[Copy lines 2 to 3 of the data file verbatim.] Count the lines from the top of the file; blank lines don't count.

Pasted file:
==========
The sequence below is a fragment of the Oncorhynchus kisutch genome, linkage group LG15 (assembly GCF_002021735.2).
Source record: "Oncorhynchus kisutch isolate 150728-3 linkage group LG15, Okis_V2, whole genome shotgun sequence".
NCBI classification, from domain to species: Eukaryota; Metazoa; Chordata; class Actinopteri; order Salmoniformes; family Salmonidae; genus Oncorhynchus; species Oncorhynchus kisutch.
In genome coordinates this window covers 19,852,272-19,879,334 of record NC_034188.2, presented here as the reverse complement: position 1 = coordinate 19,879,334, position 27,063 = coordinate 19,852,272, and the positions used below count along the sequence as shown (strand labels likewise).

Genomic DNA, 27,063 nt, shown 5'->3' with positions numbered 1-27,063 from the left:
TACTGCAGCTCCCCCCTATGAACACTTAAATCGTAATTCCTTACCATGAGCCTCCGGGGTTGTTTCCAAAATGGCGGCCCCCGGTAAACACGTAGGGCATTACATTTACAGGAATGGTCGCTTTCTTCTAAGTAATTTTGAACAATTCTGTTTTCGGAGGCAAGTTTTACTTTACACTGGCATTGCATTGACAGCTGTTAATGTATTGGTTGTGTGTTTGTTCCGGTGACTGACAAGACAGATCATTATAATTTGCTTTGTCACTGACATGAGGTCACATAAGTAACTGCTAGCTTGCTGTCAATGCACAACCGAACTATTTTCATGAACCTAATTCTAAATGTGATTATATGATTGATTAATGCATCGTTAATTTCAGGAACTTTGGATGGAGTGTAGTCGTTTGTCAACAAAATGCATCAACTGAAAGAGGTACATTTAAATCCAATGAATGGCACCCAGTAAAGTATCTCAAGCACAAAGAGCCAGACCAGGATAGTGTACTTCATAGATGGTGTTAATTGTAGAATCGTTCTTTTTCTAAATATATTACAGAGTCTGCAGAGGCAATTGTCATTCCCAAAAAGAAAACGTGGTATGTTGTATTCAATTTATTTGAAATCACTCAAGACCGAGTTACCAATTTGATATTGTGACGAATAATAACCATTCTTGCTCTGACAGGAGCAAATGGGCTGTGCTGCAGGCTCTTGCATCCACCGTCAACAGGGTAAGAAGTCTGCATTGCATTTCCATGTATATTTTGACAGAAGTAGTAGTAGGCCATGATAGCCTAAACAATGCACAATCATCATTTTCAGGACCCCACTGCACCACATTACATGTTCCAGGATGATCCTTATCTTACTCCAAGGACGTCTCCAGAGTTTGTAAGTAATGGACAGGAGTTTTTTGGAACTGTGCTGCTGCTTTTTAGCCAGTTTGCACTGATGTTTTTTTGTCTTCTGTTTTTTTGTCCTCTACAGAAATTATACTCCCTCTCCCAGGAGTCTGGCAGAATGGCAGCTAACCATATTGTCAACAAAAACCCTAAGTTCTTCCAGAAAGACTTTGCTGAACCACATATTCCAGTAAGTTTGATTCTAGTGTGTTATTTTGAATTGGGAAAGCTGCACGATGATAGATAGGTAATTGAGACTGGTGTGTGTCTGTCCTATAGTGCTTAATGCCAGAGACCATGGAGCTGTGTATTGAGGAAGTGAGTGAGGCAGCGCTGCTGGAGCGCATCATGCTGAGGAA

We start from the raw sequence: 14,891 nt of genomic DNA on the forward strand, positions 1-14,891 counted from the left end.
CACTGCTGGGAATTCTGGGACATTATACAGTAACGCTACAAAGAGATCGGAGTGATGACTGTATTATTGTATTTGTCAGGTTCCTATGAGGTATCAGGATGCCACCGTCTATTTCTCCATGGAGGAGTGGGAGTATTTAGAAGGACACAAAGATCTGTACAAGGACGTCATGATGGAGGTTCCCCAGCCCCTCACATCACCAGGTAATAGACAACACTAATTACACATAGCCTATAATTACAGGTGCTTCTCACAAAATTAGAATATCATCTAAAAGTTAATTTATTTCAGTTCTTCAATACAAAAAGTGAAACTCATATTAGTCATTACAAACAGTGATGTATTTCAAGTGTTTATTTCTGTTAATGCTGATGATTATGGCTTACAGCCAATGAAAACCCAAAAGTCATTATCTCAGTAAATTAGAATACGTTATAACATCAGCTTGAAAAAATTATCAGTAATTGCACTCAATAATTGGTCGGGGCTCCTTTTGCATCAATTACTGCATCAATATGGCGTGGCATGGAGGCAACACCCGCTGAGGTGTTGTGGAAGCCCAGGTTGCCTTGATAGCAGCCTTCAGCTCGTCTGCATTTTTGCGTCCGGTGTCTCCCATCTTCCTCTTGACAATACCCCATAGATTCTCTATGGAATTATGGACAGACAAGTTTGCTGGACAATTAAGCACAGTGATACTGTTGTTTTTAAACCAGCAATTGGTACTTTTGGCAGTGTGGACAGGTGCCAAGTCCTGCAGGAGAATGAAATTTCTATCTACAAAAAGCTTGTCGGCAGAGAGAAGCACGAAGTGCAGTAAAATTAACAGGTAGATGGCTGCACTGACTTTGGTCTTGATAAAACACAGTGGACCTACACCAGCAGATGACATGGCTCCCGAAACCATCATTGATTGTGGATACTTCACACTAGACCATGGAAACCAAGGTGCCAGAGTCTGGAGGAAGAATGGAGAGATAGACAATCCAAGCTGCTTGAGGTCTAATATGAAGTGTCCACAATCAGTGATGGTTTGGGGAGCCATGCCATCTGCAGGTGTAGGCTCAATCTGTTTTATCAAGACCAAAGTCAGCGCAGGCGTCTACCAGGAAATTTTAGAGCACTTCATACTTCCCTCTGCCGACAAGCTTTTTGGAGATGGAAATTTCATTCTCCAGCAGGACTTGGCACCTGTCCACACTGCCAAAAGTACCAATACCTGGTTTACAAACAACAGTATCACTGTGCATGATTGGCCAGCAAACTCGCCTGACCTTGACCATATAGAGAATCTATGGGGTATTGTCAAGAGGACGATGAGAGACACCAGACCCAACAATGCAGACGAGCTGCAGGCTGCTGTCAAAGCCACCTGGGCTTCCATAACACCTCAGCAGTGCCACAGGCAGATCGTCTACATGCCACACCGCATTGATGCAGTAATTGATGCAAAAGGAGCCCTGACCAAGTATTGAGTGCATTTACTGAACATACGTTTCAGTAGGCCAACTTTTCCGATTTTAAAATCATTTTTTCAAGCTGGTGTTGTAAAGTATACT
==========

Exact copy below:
Source record: "Oncorhynchus kisutch isolate 150728-3 linkage group LG15, Okis_V2, whole genome shotgun sequence".
NCBI classification, from domain to species: Eukaryota; Metazoa; Chordata; class Actinopteri; order Salmoniformes; family Salmonidae; genus Oncorhynchus; species Oncorhynchus kisutch.